Liquid Carbon Dioxide Is an Enviro-Friendly Cryogen Spray
It reaches same temperature as tetrafluoroethane with fewer environmental effects
TUESDAY, Jan. 1 (HealthDay News) -- Cryogen spray cooling with liquid carbon dioxide during dermatologic laser surgery may be significantly more environmentally friendly than standard cryogen spray cooling with tetrafluoroethane, researchers report in the December issue of Lasers in Surgery and Medicine.
Wangcun Jia, Ph.D., of the Beckman Laser Institute at the University of California in Irvine, Calif., and colleagues used a thin-film thermocouple deposited on an epoxy skin phantom to measure surface temperature variations caused by carbon dioxide and tetrafluoroethane sprays. They also measured the impact pressure and noise level of both cryogen sprays.
The researchers found that carbon dioxide sprays were capable of reaching a similar temperature as tetrafluoroethane sprays when the spurt duration and delay time were appropriately selected. They also found that the impact pressure for carbon dioxide and tetrafluoroethane sprays was 43.1 kPa and 3.6 kPa, respectively, and that the maximum noise level was 135 dBA and 109 dBA, respectively.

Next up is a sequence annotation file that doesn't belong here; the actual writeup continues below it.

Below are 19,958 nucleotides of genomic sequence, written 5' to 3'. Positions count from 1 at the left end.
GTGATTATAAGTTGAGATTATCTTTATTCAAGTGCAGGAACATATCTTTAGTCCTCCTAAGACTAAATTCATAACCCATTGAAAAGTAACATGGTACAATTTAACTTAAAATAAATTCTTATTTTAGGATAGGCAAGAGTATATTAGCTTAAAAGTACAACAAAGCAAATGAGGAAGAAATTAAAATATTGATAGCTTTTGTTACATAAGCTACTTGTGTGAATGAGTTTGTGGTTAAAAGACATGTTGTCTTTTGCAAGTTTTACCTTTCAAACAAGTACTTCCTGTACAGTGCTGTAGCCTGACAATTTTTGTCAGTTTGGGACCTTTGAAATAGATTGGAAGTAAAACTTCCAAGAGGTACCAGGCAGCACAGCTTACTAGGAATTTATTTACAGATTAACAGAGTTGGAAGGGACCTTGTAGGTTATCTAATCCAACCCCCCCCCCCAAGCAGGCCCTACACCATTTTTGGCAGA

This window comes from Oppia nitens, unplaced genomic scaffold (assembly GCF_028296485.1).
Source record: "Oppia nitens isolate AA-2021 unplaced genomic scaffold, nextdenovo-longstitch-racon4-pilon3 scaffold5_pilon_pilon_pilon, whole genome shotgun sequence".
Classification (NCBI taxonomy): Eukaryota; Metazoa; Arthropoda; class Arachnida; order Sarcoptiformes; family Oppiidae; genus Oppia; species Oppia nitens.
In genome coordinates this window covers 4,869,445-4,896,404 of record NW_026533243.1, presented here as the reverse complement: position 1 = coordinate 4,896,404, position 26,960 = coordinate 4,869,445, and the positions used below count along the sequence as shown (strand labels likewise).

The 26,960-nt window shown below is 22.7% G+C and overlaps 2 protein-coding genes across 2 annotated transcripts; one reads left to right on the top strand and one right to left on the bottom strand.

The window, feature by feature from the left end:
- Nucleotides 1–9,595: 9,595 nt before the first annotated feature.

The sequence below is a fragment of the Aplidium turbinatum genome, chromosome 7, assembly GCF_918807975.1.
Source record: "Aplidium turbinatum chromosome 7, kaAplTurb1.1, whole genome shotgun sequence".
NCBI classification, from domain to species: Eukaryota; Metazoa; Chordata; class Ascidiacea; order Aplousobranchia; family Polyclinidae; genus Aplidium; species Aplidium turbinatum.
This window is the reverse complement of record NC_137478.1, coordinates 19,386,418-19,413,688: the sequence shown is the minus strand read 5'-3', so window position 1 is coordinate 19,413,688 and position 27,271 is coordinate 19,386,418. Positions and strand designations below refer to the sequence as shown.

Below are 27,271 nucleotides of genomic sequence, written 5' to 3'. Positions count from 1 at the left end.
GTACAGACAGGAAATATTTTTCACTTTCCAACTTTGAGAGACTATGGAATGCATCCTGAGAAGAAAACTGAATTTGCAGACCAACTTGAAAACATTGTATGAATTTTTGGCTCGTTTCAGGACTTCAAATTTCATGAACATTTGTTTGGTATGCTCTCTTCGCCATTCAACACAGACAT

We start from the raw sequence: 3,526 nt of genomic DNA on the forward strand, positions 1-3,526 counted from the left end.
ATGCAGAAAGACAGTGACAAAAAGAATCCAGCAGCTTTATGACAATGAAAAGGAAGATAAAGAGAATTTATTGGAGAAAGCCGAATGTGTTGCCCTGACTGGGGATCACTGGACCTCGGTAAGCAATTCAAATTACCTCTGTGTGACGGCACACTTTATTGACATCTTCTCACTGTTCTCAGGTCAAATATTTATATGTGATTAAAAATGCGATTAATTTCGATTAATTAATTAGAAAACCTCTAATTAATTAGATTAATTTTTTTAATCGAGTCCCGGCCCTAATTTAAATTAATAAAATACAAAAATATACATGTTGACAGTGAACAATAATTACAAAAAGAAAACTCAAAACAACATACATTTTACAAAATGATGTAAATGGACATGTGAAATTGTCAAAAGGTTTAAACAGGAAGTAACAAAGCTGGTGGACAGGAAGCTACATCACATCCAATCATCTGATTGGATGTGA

"Although the carbon dioxide consumption is four times higher than tetrafluoroethane, its contribution to global warming is still much less than tetrafluoroethane," the authors write. "Finally, it should be noted that although carbon dioxide by definition has a global warming potential equal to one, the real global warming potential is zero for carbon dioxide made from sources other than burning of fossil fuels."